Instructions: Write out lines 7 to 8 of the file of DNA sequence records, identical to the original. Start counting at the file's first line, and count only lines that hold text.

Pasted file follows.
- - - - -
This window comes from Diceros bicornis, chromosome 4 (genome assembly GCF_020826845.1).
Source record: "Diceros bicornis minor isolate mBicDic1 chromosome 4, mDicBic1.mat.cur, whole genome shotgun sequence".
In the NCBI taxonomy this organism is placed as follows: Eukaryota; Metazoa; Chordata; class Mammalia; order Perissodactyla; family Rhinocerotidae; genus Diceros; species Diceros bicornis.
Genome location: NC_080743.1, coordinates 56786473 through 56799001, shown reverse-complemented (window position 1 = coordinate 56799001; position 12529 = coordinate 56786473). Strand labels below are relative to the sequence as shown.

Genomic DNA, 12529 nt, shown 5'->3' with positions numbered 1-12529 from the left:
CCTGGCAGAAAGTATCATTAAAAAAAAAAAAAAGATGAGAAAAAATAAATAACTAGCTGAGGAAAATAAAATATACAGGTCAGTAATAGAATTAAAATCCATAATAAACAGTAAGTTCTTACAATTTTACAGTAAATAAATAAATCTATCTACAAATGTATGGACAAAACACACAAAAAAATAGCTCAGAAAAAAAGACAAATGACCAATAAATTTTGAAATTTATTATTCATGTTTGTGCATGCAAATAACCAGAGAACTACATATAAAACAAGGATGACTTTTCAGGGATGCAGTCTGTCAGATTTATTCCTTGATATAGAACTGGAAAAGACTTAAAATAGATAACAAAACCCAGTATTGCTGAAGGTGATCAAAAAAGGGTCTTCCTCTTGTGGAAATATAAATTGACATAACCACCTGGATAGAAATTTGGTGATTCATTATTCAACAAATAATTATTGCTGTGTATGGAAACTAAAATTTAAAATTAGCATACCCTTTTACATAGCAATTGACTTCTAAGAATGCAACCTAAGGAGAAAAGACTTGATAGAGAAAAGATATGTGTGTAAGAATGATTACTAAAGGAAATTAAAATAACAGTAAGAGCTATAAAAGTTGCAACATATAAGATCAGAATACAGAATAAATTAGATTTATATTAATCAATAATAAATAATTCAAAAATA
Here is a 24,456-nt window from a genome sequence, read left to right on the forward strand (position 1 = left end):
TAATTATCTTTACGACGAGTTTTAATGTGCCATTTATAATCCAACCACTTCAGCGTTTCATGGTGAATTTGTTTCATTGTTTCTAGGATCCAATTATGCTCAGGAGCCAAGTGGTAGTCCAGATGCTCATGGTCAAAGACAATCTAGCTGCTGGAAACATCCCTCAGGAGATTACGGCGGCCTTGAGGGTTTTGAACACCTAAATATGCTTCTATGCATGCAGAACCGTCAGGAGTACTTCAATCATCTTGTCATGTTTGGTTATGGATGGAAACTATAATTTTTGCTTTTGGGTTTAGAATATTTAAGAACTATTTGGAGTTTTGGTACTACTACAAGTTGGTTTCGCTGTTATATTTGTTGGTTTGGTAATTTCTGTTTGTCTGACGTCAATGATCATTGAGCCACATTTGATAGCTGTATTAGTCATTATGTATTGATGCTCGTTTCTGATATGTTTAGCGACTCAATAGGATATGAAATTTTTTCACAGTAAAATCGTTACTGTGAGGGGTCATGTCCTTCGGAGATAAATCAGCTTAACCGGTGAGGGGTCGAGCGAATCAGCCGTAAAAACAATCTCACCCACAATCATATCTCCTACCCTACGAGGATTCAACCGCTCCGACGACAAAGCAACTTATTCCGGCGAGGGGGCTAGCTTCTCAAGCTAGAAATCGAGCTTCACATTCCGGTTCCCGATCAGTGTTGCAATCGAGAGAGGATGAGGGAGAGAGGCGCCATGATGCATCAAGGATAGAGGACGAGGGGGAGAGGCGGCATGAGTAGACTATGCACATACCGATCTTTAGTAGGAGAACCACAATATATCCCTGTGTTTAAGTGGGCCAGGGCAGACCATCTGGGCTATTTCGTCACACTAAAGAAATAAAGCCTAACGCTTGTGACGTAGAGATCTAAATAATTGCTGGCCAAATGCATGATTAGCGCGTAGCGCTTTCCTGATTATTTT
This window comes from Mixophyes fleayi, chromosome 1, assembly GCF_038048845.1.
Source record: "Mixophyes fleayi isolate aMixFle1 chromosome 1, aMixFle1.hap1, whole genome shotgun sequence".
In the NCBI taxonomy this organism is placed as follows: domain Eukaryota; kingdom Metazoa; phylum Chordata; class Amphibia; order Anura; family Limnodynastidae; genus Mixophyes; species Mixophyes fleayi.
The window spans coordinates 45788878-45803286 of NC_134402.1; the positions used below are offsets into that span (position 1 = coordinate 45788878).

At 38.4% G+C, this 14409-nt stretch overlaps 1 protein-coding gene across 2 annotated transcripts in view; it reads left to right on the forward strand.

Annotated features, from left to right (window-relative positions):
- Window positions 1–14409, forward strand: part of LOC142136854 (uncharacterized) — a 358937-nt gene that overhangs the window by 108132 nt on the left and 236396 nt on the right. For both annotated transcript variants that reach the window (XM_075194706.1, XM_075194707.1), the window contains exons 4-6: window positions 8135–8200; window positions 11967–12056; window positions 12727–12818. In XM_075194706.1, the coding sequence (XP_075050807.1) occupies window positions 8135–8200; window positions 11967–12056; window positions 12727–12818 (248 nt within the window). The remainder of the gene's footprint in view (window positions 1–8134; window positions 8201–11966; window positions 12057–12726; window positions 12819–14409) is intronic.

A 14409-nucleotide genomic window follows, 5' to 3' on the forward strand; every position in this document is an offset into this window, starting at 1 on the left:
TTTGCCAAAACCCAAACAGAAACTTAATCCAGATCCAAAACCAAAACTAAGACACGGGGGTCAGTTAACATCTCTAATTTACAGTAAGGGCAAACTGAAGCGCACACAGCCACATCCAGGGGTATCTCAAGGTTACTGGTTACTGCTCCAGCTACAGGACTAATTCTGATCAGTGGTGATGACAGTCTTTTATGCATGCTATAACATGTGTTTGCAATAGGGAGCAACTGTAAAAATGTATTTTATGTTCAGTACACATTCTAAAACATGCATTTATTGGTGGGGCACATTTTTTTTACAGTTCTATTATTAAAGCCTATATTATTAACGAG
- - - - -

Here is a 24,456-nt window from a genome sequence, read left to right on the forward strand (position 1 = left end):
TAATTATCTTTACGACGAGTTTTAATGTGCCATTTATAATCCAACCACTTCAGCGTTTCATGGTGAATTTGTTTCATTGTTTCTAGGATCCAATTATGCTCAGGAGCCAAGTGGTAGTCCAGATGCTCATGGTCAAAGACAATCTAGCTGCTGGAAACATCCCTCAGGAGATTACGGCGGCCTTGAGGGTTTTGAACACCTAAATATGCTTCTATGCATGCAGAACCGTCAGGAGTACTTCAATCATCTTGTCATGTTTGGTTATGGATGGAAACTATAATTTTTGCTTTTGGGTTTAGAATATTTAAGAACTATTTGGAGTTTTGGTACTACTACAAGTTGGTTTCGCTGTTATATTTGTTGGTTTGGTAATTTCTGTTTGTCTGACGTCAATGATCATTGAGCCACATTTGATAGCTGTATTAGTCATTATGTATTGATGCTCGTTTCTGATATGTTTAGCGACTCAATAGGATATGAAATTTTTTCACAGTAAAATCGTTACTGTGAGGGGTCATGTCCTTCGGAGATAAATCAGCTTAACCGGTGAGGGGTCGAGCGAATCAGCCGTAAAAACAATCTCACCCACAATCATATCTCCTACCCTACGAGGATTCAACCGCTCCGACGACAAAGCAACTTATTCCGGCGAGGGGGCTAGCTTCTCAAGCTAGAAATCGAGCTTCACATTCCGGTTCCCGATCAGTGTTGCAATCGAGAGAGGATGAGGGAGAGAGGCGCCATGATGCATCAAGGATAGAGGACGAGGGGGAGAGGCGGCATGAGTAGACTATGCACATACCGATCTTTAGTAGGAGAACCACAATATATCCCTGTGTTTAAGTGGGCCAGGGCAGACCATCTGGGCTATTTCGTCACACTAAAGAAATAAAGCCTAACGCTTGTGACGTAGAGATCTAAATAATTGCTGGCCAAATGCATGATTAGCGCGTAGCGCTTTCCTGATTATTTT